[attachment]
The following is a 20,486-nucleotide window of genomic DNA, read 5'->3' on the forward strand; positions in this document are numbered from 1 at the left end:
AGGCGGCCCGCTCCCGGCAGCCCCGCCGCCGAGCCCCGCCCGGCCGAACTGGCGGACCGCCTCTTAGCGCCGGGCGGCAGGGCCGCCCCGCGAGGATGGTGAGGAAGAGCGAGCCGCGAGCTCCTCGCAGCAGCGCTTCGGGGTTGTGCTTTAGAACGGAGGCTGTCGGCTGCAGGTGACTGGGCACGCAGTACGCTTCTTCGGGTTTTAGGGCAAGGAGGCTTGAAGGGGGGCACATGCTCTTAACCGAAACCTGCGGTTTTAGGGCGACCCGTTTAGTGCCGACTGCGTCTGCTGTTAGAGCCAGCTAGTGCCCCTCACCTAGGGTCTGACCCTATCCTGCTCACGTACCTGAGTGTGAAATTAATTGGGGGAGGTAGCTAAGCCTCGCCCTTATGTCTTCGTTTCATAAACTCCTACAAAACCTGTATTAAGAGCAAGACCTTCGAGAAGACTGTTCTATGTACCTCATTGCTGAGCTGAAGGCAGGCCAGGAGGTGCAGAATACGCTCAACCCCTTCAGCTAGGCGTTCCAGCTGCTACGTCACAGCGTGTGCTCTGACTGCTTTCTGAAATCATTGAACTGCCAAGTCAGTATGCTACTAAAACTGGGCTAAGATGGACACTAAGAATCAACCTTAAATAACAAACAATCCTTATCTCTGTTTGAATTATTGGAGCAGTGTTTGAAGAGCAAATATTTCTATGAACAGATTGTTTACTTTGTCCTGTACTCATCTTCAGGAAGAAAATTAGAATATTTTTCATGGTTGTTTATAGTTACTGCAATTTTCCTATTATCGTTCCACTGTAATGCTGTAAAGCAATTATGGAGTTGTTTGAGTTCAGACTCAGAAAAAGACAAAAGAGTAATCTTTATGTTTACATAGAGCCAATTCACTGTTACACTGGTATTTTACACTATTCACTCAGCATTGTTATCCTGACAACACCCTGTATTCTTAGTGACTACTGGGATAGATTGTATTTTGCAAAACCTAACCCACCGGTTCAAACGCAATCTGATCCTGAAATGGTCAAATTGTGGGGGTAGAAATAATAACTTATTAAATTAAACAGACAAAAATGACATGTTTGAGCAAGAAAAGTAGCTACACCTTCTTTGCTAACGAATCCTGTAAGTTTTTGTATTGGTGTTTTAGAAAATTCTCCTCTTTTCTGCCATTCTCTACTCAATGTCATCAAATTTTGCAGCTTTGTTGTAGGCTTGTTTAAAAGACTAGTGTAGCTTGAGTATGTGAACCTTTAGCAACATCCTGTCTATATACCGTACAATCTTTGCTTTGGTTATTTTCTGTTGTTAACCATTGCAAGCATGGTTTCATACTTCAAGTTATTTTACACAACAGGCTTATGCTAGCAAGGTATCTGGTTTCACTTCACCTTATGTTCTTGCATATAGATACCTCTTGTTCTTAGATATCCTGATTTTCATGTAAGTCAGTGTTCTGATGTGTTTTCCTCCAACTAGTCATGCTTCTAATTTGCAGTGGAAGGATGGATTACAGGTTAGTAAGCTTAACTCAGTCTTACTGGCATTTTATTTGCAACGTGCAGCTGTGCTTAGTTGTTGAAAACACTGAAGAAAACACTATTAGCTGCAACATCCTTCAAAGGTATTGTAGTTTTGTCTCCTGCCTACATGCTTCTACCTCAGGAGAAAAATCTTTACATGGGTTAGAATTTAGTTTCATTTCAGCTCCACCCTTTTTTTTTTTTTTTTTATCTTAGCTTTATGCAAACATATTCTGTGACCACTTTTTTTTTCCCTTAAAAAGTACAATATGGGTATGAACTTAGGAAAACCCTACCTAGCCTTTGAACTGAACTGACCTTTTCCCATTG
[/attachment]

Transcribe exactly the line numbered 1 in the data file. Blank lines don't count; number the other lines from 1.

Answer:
The following is a 20,486-nucleotide window of genomic DNA, read 5'->3' on the forward strand; positions in this document are numbered from 1 at the left end: